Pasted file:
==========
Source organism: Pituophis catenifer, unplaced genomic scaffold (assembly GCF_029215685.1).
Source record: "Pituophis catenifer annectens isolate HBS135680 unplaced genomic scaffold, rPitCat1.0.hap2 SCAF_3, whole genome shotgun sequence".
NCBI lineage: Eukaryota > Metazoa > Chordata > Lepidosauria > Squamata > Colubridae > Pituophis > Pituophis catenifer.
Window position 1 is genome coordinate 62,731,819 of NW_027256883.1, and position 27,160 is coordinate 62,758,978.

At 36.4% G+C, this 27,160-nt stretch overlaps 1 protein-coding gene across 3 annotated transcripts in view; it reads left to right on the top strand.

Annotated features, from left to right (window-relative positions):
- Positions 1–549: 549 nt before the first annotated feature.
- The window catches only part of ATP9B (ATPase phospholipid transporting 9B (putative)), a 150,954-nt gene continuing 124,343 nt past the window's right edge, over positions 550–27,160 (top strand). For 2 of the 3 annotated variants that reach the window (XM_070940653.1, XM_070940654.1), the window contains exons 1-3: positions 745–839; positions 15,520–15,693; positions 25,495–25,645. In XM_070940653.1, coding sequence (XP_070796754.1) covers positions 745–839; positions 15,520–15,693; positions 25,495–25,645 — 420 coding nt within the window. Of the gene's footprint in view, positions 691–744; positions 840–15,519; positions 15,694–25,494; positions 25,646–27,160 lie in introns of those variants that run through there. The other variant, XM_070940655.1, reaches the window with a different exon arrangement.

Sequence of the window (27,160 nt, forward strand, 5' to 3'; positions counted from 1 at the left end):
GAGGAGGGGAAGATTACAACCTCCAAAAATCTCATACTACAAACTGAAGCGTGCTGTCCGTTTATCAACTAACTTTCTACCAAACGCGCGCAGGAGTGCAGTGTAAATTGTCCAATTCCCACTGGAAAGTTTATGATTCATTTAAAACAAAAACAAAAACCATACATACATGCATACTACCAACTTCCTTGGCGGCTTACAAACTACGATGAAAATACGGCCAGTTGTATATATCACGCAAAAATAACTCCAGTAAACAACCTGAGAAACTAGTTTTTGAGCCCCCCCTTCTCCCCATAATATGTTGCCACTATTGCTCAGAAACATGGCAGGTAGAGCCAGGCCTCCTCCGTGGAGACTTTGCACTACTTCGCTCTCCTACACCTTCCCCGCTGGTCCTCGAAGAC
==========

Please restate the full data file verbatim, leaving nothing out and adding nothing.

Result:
Source organism: Pituophis catenifer, unplaced genomic scaffold (assembly GCF_029215685.1).
Source record: "Pituophis catenifer annectens isolate HBS135680 unplaced genomic scaffold, rPitCat1.0.hap2 SCAF_3, whole genome shotgun sequence".
NCBI lineage: Eukaryota > Metazoa > Chordata > Lepidosauria > Squamata > Colubridae > Pituophis > Pituophis catenifer.
Window position 1 is genome coordinate 62,731,819 of NW_027256883.1, and position 27,160 is coordinate 62,758,978.

At 36.4% G+C, this 27,160-nt stretch overlaps 1 protein-coding gene across 3 annotated transcripts in view; it reads left to right on the top strand.

Annotated features, from left to right (window-relative positions):
- Positions 1–549: 549 nt before the first annotated feature.
- The window catches only part of ATP9B (ATPase phospholipid transporting 9B (putative)), a 150,954-nt gene continuing 124,343 nt past the window's right edge, over positions 550–27,160 (top strand). For 2 of the 3 annotated variants that reach the window (XM_070940653.1, XM_070940654.1), the window contains exons 1-3: positions 745–839; positions 15,520–15,693; positions 25,495–25,645. In XM_070940653.1, coding sequence (XP_070796754.1) covers positions 745–839; positions 15,520–15,693; positions 25,495–25,645 — 420 coding nt within the window. Of the gene's footprint in view, positions 691–744; positions 840–15,519; positions 15,694–25,494; positions 25,646–27,160 lie in introns of those variants that run through there. The other variant, XM_070940655.1, reaches the window with a different exon arrangement.

Sequence of the window (27,160 nt, forward strand, 5' to 3'; positions counted from 1 at the left end):
GAGGAGGGGAAGATTACAACCTCCAAAAATCTCATACTACAAACTGAAGCGTGCTGTCCGTTTATCAACTAACTTTCTACCAAACGCGCGCAGGAGTGCAGTGTAAATTGTCCAATTCCCACTGGAAAGTTTATGATTCATTTAAAACAAAAACAAAAACCATACATACATGCATACTACCAACTTCCTTGGCGGCTTACAAACTACGATGAAAATACGGCCAGTTGTATATATCACGCAAAAATAACTCCAGTAAACAACCTGAGAAACTAGTTTTTGAGCCCCCCCTTCTCCCCATAATATGTTGCCACTATTGCTCAGAAACATGGCAGGTAGAGCCAGGCCTCCTCCGTGGAGACTTTGCACTACTTCGCTCTCCTACACCTTCCCCGCTGGTCCTCGAAGAC